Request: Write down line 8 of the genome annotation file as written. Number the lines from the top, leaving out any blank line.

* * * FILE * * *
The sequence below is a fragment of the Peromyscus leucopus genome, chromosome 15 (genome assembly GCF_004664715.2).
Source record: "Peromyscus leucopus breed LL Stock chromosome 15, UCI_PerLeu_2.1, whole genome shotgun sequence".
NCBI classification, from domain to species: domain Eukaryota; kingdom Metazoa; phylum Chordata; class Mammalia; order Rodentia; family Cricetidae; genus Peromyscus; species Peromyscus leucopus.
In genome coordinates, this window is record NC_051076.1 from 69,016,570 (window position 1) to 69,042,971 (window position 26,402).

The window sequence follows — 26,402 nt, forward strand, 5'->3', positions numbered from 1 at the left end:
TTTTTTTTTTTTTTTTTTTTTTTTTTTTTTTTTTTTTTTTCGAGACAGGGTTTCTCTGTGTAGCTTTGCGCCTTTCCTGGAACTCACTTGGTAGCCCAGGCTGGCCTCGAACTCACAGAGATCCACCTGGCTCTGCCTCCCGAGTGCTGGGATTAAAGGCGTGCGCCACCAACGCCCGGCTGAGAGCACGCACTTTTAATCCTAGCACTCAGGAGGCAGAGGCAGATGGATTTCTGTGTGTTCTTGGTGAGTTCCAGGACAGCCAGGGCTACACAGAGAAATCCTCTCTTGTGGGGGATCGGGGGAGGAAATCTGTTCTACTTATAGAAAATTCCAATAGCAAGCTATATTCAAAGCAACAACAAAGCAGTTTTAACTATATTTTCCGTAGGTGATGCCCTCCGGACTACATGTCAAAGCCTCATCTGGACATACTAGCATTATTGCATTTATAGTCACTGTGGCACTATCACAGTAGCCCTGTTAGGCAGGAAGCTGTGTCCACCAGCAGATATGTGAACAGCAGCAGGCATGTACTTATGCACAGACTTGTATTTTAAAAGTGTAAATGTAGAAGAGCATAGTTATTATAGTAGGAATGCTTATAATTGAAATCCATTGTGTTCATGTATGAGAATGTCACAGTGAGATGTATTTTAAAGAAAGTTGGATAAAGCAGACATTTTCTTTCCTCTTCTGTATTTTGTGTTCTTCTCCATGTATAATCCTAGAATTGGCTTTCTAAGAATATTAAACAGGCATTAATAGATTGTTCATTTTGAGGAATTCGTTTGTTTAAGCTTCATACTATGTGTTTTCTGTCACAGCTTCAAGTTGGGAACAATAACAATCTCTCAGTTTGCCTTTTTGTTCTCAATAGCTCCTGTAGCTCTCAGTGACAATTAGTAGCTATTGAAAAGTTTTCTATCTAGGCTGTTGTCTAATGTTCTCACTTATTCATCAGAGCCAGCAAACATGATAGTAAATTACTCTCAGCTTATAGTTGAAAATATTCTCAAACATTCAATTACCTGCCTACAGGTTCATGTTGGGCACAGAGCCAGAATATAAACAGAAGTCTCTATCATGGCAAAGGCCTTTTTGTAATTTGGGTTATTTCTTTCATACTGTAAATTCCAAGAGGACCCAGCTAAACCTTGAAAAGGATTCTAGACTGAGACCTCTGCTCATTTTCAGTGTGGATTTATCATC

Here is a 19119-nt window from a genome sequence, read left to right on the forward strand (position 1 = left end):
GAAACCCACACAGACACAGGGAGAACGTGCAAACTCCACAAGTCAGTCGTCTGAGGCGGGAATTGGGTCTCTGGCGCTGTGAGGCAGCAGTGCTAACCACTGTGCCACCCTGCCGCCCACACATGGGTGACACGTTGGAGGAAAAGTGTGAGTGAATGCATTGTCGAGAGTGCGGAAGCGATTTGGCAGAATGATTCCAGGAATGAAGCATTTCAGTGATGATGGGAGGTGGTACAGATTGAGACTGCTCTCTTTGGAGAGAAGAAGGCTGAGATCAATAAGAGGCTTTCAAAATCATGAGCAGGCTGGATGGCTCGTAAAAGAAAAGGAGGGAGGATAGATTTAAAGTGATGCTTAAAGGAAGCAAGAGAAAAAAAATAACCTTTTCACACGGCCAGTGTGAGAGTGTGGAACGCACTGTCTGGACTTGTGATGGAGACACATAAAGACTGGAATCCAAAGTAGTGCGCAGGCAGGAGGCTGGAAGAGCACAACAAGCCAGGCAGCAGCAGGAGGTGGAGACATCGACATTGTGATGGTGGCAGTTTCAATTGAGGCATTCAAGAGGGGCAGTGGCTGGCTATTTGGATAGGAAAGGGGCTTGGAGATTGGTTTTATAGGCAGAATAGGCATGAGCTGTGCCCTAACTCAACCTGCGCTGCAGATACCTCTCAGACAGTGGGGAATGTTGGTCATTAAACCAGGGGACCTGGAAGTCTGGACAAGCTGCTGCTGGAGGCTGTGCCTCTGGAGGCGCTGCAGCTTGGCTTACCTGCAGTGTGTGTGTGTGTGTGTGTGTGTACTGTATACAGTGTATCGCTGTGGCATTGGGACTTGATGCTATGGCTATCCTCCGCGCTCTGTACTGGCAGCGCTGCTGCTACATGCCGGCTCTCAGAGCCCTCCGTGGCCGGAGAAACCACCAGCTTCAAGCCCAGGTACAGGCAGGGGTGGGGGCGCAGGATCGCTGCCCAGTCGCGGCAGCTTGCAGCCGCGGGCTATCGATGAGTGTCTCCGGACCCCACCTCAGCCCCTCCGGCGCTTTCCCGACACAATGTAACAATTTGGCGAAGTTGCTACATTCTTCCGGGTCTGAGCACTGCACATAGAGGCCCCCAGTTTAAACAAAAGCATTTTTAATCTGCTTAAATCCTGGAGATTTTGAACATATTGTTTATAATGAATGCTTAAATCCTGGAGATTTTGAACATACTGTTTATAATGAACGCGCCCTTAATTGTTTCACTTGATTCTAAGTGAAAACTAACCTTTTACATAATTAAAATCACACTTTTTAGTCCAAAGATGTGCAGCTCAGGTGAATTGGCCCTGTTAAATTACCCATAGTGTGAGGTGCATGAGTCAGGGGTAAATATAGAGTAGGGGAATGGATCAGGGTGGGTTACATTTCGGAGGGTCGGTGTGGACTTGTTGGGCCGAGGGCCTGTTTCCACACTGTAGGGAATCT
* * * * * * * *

GAAACCCACACAGACACAGGGAGAACGTGCAAACTCCACAAGTCAGTCGTCTGAGGCGGGAATTGGGTCTCTGGCGCTGTGAGGCAGCAGTGCTAACCACTGTGCCACCCTGCCGCCCACACATGGGTGACACGTTGGAGGAAAAGTGTGAGTGAATGCATTGTCGAGAGTGCGGAAGCGATTTGGCAGAATGATTCCAGGAATGAAGCATTTCAGTGATGATGGGAGGTGGTACAGATTGAGACTGCTCTCTTTGGAGAGAAGAAGGCTGAGATCAATAAGAGGCTTTCAAAATCATGAGCAGGCTGGATGGCTCGTAAAAGAAAAGGAGGGAGGATAGATTTAAAGTGATGCTTAAAGGAAGCAAGAGAAAAAAAATAACCTTTTCACACGGCCAGTGTGAGAGTGTGGAACGCACTGTCTGGACTTGTGATGGAGACACATAAAGACTGGAATCCAAAGTAGTGCGCAGGCAGGAGGCTGGAAGAGCACAACAAGCCAGGCAGCAGCAGGAGGTGGAGACATCGACATTGTGATGGTGGCAGTTTCAATTGAGGCATTCAAGAGGGGCAGTGGCTGGCTATTTGGATAGGAAAGGGGCTTGGAGATTGGTTTTATAGGCAGAATAGGCATGAGCTGTGCCCTAACTCAACCTGCGCTGCAGATACCTCTCAGACAGTGGGGAATGTTGGTCATTAAACCAGGGGACCTGGAAGTCTGGACAAGCTGCTGCTGGAGGCTGTGCCTCTGGAGGCGCTGCAGCTTGGCTTACCTGCAGTGTGTGTGTGTGTGTGTGTGTGTACTGTATACAGTGTATCGCTGTGGCATTGGGACTTGATGCTATGGCTATCCTCCGCGCTCTGTACTGGCAGCGCTGCTGCTACATGCCGGCTCTCAGAGCCCTCCGTGGCCGGAGAAACCACCAGCTTCAAGCCCAGGTACAGGCAGGGGTGGGGGCGCAGGATCGCTGCCCAGTCGCGGCAGCTTGCAGCCGCGGGCTATCGATGAGTGTCTCCGGACCCCACCTCAGCCCCTCCGGCGCTTTCCCGACACAATGTAACAATTTGGCGAAGTTGCTACATTCTTCCGGGTCTGAGCACTGCACATAGAGGCCCCCAGTTTAAACAAAAGCATTTTTAATCTGCTTAAATCCTGGAGATTTTGAACATATTGTTTATAATGAATGCTTAAATCCTGGAGATTTTGAACATACTGTTTATAATGAACGCGCCCTTAATTGTTTCACTTGATTCTAAGTGAAAACTAACCTTTTACATAATTAAAATCACACTTTTTAGTCCAAAGATGTGCAGCTCAGGTGAATTGGCCCTGTTAAATTACCCATAGTGTGAGGTGCATGAGTCAGGGGTAAATATAGAGTAGGGGAATGGATCAGGGTGGGTTACATTTCGGAGGGTCGGTGTGGACTTGTTGGGCCGAGGGCCTGTTTCCACACTGTAGGGAATCT